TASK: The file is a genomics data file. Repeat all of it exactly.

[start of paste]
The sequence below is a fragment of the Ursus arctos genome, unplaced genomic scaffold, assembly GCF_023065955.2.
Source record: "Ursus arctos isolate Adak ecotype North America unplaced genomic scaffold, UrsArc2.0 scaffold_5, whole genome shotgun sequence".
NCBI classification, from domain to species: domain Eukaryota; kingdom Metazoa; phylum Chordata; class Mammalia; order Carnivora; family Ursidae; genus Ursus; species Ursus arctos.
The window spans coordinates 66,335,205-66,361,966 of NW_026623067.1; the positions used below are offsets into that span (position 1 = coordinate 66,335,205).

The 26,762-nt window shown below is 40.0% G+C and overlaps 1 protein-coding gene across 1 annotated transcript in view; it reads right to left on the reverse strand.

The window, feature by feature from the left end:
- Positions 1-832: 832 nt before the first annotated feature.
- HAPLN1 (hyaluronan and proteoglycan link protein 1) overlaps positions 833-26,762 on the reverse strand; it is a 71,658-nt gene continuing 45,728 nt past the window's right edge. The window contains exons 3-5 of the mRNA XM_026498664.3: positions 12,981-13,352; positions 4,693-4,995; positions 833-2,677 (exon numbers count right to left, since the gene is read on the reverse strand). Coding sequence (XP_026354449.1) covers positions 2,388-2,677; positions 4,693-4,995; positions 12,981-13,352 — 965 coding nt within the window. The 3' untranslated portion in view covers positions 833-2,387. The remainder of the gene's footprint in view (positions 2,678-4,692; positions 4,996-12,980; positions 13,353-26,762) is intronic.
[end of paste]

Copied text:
The sequence below is a fragment of the Ursus arctos genome, unplaced genomic scaffold, assembly GCF_023065955.2.
Source record: "Ursus arctos isolate Adak ecotype North America unplaced genomic scaffold, UrsArc2.0 scaffold_5, whole genome shotgun sequence".
NCBI classification, from domain to species: domain Eukaryota; kingdom Metazoa; phylum Chordata; class Mammalia; order Carnivora; family Ursidae; genus Ursus; species Ursus arctos.
The window spans coordinates 66,335,205-66,361,966 of NW_026623067.1; the positions used below are offsets into that span (position 1 = coordinate 66,335,205).

The 26,762-nt window shown below is 40.0% G+C and overlaps 1 protein-coding gene across 1 annotated transcript in view; it reads right to left on the reverse strand.

The window, feature by feature from the left end:
- Positions 1-832: 832 nt before the first annotated feature.
- HAPLN1 (hyaluronan and proteoglycan link protein 1) overlaps positions 833-26,762 on the reverse strand; it is a 71,658-nt gene continuing 45,728 nt past the window's right edge. The window contains exons 3-5 of the mRNA XM_026498664.3: positions 12,981-13,352; positions 4,693-4,995; positions 833-2,677 (exon numbers count right to left, since the gene is read on the reverse strand). Coding sequence (XP_026354449.1) covers positions 2,388-2,677; positions 4,693-4,995; positions 12,981-13,352 — 965 coding nt within the window. The 3' untranslated portion in view covers positions 833-2,387. The remainder of the gene's footprint in view (positions 2,678-4,692; positions 4,996-12,980; positions 13,353-26,762) is intronic.